With the number of COVID-19 infections rapidly increasing, the fear is that sick patients will overwhelm the nation’s health care system.
That is a worst case scenario, one that the federal government and health care experts are trying to avoid with the drastic shutdown of regular routines.
“We don’t want to see a situation where we have more people who need care than beds available and we have to decide who gets care and who doesn’t,” Illinois Dept of Public Health’s Dr Ngozi Ezike said.
But if it does, how much can Illinois’ hospitals handle?
Illinois health officials tell WGN Investigates that as of Wednesday morning: 825 of the state’s 1,764 intensive care unit beds are available but only 374 of the 1,467 ventilators in Illinois are currently unused.
State health officials are concerned about a shortage. They have told people who think they may have the virus but who have no other underlying condition or complication that they should simply stay home and recover.
“We need to keep hospital beds for critically ill people and not for people who would have gotten well on their own at home,” Ezike said.
The Harvard Global Health Institute has been looking at the issue.
It found Chicago would need to expand capacity in what it termed a moderate scenario, or one where 40 percent of adults here caught the virus.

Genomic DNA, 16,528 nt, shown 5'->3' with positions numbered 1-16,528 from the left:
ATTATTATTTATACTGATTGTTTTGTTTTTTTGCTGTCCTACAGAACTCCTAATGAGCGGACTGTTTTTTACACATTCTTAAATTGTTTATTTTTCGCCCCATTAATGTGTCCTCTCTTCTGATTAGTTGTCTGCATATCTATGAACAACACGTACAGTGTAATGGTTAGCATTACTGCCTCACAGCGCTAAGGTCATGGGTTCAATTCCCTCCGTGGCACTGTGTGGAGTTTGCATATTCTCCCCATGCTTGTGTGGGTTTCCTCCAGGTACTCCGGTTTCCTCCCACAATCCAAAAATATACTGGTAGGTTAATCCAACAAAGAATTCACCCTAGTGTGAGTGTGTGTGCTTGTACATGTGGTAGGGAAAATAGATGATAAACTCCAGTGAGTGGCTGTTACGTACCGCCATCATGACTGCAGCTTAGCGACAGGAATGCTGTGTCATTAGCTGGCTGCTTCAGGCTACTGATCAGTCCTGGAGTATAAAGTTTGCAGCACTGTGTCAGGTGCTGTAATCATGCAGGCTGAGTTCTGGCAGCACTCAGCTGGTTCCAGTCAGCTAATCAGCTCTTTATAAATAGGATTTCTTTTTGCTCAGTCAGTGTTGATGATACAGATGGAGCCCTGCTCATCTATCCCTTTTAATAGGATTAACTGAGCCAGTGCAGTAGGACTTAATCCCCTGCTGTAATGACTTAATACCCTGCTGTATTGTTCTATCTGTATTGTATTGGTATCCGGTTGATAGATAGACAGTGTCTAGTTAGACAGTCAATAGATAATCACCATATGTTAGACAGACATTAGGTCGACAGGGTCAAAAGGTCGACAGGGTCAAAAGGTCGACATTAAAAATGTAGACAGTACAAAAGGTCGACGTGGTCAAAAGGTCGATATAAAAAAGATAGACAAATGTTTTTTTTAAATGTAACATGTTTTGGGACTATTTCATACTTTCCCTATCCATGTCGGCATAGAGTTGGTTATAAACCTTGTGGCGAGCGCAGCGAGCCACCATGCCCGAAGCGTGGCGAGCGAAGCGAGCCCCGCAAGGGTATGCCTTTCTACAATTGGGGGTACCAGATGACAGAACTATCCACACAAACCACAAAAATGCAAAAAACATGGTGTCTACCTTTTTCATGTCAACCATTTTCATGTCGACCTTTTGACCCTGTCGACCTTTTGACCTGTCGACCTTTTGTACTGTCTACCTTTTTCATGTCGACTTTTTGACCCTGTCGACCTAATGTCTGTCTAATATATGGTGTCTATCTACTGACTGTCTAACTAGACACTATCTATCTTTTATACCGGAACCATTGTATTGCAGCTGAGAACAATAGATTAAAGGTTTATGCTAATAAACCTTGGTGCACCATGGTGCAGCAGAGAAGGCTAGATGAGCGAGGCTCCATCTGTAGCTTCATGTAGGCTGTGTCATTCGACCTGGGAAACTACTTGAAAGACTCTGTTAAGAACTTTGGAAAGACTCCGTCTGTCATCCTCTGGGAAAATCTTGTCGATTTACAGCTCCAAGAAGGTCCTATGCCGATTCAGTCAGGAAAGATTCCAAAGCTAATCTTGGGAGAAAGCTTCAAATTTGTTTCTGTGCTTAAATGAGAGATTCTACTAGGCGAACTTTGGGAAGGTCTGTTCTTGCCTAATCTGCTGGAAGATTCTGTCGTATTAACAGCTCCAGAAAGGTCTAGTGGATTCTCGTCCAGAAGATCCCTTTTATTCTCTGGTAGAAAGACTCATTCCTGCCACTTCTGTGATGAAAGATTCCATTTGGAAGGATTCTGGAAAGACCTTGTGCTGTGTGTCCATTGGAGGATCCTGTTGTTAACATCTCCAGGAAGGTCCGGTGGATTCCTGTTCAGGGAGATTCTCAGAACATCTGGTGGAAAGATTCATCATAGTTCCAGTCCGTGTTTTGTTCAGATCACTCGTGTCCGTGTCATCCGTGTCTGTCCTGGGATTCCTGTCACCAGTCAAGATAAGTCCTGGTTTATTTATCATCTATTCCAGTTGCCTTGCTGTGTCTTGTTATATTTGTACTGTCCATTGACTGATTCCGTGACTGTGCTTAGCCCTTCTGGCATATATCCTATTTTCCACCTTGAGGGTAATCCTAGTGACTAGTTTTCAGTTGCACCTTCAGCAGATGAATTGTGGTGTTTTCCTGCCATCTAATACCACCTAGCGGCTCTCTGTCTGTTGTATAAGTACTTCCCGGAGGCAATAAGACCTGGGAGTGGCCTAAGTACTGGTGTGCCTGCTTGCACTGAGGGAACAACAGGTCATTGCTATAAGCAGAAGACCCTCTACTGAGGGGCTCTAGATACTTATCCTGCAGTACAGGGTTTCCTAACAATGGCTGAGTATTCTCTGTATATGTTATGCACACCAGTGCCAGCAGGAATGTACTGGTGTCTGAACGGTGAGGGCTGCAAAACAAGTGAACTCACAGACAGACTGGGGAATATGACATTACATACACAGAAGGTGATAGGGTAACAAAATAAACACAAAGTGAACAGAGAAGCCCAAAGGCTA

A hospital's Intensive Care Unit is best equipped to handle the most serious COVID-19 cases.
In Chicago, there are more than 900 ICU beds. And experts said hospitals can add more through construction, but that takes time.
The quicker way to free-up bed space is to delay elective surgeries, which is what the President Trump’s coronavirus taskforce is now recommending.
“It really is both flattening the curve so that don't have as many cases and also making sure that we have extra capacity locally and on a state level and on a federal level,” U.S. Surgeon General Dr. Jerome Adams said.
Experts also are concerned about a lack of ventilators, machines that help people breathe.
Illinois has 1,467 ventilators statewide. There’s also a national emergency supply but experts fear it’s not adequate.
“We have a specific number of ventilators in the stockpile,” Vice President Mike Pence said. “It’s in excess of 10,000 and you just heard the announcement from the Department of Defense that they’ll be adding several more thousand to that.”
Doctors WGN Investigates spoke with said they are especially concerned about smaller suburban and rural hospitals being overwhelmed. Some may only have a dozen intensive care rooms and if there’s a virus outbreak at a local nursing home, they may be ill-equipped to handle the influx of patients.